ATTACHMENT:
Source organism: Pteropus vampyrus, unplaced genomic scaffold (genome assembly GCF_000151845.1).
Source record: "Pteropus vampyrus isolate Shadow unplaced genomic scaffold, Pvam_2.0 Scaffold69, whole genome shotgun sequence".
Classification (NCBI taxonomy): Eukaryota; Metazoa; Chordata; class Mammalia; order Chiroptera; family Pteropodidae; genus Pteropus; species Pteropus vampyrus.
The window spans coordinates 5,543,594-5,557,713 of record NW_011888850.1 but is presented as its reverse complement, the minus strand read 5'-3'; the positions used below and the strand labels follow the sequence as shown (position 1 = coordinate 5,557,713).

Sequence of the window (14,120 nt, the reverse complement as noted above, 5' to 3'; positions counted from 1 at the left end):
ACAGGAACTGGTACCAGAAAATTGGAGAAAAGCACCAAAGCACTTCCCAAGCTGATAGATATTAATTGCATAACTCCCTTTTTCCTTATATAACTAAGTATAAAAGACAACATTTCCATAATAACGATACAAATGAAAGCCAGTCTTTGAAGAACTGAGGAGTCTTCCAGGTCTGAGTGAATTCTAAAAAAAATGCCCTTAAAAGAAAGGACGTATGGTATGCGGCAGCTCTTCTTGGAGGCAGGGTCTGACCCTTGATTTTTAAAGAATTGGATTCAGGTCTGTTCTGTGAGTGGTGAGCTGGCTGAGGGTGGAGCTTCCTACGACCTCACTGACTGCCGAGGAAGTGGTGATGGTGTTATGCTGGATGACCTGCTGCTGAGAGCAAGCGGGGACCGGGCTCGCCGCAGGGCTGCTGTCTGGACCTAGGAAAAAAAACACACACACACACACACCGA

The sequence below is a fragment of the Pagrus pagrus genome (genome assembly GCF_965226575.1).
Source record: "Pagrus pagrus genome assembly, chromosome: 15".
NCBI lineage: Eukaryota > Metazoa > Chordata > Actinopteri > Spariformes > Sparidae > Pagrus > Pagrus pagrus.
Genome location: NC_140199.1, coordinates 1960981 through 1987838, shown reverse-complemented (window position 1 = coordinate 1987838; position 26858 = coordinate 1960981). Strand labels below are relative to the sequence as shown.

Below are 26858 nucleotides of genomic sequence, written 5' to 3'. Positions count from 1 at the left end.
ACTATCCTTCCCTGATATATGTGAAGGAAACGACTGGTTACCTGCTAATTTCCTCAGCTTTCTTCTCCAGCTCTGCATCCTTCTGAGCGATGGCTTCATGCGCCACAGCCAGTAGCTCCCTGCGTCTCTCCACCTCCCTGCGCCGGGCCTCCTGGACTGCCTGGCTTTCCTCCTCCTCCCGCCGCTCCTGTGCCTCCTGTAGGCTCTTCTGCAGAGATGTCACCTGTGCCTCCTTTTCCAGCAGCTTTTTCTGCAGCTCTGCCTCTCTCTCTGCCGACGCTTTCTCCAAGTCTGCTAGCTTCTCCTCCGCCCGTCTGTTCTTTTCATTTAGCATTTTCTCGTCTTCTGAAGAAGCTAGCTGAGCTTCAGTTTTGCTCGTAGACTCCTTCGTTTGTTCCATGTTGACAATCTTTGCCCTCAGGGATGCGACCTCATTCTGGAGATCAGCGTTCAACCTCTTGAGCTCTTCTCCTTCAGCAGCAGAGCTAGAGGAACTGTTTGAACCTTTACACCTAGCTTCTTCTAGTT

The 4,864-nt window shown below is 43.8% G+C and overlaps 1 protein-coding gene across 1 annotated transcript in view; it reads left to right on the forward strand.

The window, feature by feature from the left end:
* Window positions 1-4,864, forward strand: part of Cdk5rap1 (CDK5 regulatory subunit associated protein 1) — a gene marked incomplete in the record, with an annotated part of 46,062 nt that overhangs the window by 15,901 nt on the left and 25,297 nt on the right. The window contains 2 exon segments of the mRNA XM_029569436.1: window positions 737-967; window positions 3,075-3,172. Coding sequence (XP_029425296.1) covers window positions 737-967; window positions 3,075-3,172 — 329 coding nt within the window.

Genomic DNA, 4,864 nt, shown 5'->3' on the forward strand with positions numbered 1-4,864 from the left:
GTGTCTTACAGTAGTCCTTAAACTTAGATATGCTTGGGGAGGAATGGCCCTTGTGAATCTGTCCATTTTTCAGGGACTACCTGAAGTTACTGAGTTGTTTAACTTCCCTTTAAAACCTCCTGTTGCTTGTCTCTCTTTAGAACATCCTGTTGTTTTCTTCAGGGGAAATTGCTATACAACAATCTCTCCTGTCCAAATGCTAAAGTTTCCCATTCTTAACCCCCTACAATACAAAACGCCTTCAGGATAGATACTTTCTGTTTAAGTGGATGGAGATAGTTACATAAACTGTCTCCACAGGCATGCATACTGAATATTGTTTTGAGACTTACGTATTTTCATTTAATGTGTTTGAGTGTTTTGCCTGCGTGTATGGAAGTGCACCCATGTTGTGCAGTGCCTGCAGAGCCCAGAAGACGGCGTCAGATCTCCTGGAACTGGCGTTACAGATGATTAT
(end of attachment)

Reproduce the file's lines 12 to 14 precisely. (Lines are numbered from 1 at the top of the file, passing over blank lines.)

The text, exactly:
ACTATCCTTCCCTGATATATGTGAAGGAAACGACTGGTTACCTGCTAATTTCCTCAGCTTTCTTCTCCAGCTCTGCATCCTTCTGAGCGATGGCTTCATGCGCCACAGCCAGTAGCTCCCTGCGTCTCTCCACCTCCCTGCGCCGGGCCTCCTGGACTGCCTGGCTTTCCTCCTCCTCCCGCCGCTCCTGTGCCTCCTGTAGGCTCTTCTGCAGAGATGTCACCTGTGCCTCCTTTTCCAGCAGCTTTTTCTGCAGCTCTGCCTCTCTCTCTGCCGACGCTTTCTCCAAGTCTGCTAGCTTCTCCTCCGCCCGTCTGTTCTTTTCATTTAGCATTTTCTCGTCTTCTGAAGAAGCTAGCTGAGCTTCAGTTTTGCTCGTAGACTCCTTCGTTTGTTCCATGTTGACAATCTTTGCCCTCAGGGATGCGACCTCATTCTGGAGATCAGCGTTCAACCTCTTGAGCTCTTCTCCTTCAGCAGCAGAGCTAGAGGAACTGTTTGAACCTTTACACCTAGCTTCTTCTAGTT

The 4,864-nt window shown below is 43.8% G+C and overlaps 1 protein-coding gene across 1 annotated transcript in view; it reads left to right on the forward strand.

The window, feature by feature from the left end: